Posted by admin | Posted in Cell Phones & Plans | Posted on 26-05-2011
Google’s new mobile payment, offers and rewards system may be open and secure, but it won’t be alone.
Years ago I met with an NFC technology company that promised me that, someday, NFC chips would be in phones and we’d be paying with them instead of using old-fashioned credit cards. Back then, France already had NFC-enabled phones. Unfortunately, it took years for the technology to reach U.S. phones and, apparently, Google to figure out how to make a system that could replace not one, but potentially all the credit cards (and rewards cards) in your wallet.
Google’s announcement today was as everyone expected an official unveiling of its NFC-based Google Wallet payment system. The addition of Google Offers was somewhat less expected and probably not exactly welcomed by daily-deal competitors Groupon and LivingSocial.
The Internet giant appears to have thought of everything. This in-phone system will not only work with a select set of Citibank MasterCard credit cards, but with the use of the built-in, prepaid Google card, it’ll let you add funds from virtually any credit card (but you’ll use the Google Card to pay). Paying with an NFC-enabled phone (which Google optimistically says will account for 15% of the mobile phones on the market by the summer) is pretty much like paying with any of the tap-and-go credit cards and fobs you’ve used in the past.
When I looked at NFC years ago and in most of the years since, the biggest question has always been security. By definition, NFC or “Near Field Communication” only works if you are millimeters away from the corresponding transceiver. Still, many consumers I’ve spoken to have expressed concern about the ability of hackers to brush by you and either charge on your cards or pick up your credit card info.
During the Google Wallet rollout, Google made clear that nothing is more important to them than the security of this new commerce ecosystem. Well, except for openness. That’s right; this is an open, free system. Now, Open and Secure seems like a perfect oxymoron, but Google insisted that it’ll make sure it’s “open as possible as long as we do not sacrifice choice or security.” Fair enough. I do think that Google stressed “open” as a way to attract more partners beyond the formidable likes of Citibank, MasterCard, Subway and Walgreens. On the other hand, will credit card competitors and currently not-a-partner Visa see it the same way? Or perhaps we’ll be seeing another mobile payment system from Visa and, maybe, Microsoft or, much more likely Apple.
What if during the upcoming Apple World Wide Developer Conference, Apple’s Steve Jobs stands on stage with an iPhone 4s and announces integrated NFC support and welcomes its new commerce partner Visa? What happens to Google’s open plan then? Nothing really, but we will end up with competing mobile phone payment, ecommerce and rewards plans.
This somehow seems more than likely.
Getting back to what Google unveiled here, I was impressed with its security plans, which includes a PIN number for the Wallet. Google, though, answered the concern about someone slurping your NFC data by turning off the NFC chip when the phone’s screen is dark (as it often is when it’s in your pocket) and the addition of a smart card reader chip that talks to the trusted partner First Data, the company that actually processes the transaction data. That chip will self-destruct if someone tries to hack or crack it. Sounds pretty good.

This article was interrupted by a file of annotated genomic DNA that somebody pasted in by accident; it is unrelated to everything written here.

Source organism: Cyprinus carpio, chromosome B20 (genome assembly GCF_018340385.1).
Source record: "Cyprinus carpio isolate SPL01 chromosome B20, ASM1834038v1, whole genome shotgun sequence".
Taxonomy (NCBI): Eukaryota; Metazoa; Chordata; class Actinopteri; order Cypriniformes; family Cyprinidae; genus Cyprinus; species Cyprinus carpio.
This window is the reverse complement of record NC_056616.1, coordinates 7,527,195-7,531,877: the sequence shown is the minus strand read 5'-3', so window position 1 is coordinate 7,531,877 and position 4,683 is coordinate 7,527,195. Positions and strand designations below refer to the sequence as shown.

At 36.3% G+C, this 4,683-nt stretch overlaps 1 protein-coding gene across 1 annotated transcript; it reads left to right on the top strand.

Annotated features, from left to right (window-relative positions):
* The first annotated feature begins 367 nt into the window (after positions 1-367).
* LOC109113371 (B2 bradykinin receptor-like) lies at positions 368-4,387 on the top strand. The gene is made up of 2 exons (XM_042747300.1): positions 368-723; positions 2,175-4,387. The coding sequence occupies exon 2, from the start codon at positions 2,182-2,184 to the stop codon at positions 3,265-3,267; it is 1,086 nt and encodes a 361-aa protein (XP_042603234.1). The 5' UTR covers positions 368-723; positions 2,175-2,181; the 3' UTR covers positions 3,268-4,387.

What Google didn’t say is which phones beyond Sprint’s Nexus S 4G, will have the combination of these two chips. Speaking of Sprint, it is interesting that with the heavy focus on open, Google doesn’t have more carrier support for its Wallet. That’s probably because the other three major U.S. carriers have their own plans for NFC payments in the form of Isis, but that system won’t be rolled out until next year. Sprint promises to work with Android partners Samsung, HTC and others to integrate the chips, but without Verizon and AT&T (two favored Apple partners), one wonders how many NFC- and Google Wallet-enabled handsets will actually arrive.
Google Wallet is free to users and partners, but if you give Google permission, it will use your location and transaction data to deliver you geo-specific offers. I assume Google will make money on those offers in much the same way they do ads. With all the recent issues Google has had with privacy concerns, I’m dubious as to why Google believes any consumer would trust Google with that information (though they’ve trusted credit card companies with it for decades).
For now, the Google Wallet field tests and Offers is only in New York and San Francisco. There are thousands and thousands of merchants ready to accept touch payments, but without the phones, Google Wallet will likely be sampled by a relative few.
The reality is that Google’s plan for the future on mobile commerce, rewards systems and offers, is the right one, but my bet is it will not be the only one and that, in and of itself, could slow down the adoption of your phone as your Wallet. That would be a shame, because I think I’m ready to start carrying around something like a Google Wallet.
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